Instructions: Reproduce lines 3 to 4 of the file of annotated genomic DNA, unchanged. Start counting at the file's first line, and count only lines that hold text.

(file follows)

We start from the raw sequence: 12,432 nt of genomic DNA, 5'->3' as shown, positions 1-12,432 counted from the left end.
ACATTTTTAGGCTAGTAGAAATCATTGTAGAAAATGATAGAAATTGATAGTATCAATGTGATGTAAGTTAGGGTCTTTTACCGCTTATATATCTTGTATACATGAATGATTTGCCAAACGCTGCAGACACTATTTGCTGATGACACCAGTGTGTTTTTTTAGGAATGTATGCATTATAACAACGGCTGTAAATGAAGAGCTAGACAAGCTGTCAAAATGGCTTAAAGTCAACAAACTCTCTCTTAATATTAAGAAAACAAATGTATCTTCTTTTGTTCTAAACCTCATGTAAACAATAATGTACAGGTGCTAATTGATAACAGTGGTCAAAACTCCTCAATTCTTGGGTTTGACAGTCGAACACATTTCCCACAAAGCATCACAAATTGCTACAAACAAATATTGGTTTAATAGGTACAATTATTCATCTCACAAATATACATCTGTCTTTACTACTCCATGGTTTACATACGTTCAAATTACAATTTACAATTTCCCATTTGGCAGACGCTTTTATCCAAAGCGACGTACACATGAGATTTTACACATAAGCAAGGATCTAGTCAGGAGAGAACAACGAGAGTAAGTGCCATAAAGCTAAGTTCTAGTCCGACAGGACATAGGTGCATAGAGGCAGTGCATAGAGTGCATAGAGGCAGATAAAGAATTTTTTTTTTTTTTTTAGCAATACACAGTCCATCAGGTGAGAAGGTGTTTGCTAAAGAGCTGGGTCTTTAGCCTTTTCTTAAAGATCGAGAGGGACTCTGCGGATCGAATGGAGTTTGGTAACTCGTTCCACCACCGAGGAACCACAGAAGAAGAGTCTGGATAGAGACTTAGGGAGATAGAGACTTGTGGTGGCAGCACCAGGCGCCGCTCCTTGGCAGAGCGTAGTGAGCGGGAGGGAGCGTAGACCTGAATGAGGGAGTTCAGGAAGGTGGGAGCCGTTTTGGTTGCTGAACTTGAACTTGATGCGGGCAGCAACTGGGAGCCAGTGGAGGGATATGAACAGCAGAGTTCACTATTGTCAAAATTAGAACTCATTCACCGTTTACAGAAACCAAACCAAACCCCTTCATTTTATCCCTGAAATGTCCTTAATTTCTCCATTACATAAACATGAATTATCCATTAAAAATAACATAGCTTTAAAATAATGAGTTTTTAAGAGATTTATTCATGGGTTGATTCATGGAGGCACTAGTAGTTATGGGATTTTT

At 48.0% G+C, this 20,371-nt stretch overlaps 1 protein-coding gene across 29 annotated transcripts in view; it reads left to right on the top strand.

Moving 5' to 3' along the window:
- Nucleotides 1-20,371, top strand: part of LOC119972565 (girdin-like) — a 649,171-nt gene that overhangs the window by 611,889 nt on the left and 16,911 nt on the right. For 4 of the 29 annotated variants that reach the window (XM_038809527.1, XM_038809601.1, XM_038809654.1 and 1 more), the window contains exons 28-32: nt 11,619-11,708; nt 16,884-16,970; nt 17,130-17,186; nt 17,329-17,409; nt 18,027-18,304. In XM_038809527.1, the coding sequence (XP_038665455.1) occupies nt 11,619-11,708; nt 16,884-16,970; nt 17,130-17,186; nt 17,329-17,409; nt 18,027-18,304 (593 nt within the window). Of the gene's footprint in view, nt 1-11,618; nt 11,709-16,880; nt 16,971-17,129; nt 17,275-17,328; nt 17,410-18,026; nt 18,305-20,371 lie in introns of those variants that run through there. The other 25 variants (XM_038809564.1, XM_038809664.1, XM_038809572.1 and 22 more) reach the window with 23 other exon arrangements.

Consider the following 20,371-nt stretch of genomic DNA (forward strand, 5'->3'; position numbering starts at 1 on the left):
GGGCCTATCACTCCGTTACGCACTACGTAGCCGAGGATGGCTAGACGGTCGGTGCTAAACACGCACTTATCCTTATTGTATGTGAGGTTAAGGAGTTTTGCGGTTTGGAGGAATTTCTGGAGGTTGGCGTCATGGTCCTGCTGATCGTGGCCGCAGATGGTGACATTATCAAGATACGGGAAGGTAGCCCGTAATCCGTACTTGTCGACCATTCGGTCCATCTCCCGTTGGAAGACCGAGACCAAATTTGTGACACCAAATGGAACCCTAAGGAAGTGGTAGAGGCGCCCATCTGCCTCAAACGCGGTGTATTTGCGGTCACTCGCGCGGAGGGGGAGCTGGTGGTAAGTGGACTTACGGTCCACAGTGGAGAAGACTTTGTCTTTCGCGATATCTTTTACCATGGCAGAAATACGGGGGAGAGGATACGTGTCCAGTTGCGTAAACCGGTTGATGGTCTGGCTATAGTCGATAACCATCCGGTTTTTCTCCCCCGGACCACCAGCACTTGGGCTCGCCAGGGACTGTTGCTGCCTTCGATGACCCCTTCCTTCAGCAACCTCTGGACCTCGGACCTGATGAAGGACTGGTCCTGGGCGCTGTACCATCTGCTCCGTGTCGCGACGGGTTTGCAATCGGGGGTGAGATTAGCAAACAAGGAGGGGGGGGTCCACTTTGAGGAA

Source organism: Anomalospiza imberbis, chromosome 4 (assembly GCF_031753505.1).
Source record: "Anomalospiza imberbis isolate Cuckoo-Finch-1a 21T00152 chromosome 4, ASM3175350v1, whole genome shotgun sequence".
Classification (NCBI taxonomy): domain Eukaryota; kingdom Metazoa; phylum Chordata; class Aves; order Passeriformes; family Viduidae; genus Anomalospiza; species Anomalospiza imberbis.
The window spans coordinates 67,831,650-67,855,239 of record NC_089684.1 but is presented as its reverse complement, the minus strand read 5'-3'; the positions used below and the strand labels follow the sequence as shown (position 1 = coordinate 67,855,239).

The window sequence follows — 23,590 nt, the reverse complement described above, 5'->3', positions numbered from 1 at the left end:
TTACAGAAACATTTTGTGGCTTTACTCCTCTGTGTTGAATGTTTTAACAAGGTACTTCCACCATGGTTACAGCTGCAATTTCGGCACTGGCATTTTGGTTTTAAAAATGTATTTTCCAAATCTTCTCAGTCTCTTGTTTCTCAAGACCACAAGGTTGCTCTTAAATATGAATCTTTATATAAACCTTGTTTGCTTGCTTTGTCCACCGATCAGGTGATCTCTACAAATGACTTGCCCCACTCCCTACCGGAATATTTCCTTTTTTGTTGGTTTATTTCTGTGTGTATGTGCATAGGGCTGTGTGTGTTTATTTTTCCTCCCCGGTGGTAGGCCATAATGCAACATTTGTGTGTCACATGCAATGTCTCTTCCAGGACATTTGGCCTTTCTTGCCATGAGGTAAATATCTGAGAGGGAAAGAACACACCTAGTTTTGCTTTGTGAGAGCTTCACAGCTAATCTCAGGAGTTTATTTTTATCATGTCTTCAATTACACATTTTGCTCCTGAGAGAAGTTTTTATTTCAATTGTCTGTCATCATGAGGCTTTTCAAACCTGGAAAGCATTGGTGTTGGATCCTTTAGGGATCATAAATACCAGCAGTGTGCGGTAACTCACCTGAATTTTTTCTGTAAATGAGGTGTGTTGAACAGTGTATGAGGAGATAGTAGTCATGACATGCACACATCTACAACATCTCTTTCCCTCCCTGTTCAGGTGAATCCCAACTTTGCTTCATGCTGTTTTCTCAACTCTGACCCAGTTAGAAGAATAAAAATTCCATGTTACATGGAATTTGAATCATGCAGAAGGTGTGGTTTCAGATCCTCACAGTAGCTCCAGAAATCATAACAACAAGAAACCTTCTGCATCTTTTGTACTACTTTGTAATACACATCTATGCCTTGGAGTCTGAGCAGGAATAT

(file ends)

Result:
At 48.0% G+C, this 20,371-nt stretch overlaps 1 protein-coding gene across 29 annotated transcripts in view; it reads left to right on the top strand.

Moving 5' to 3' along the window: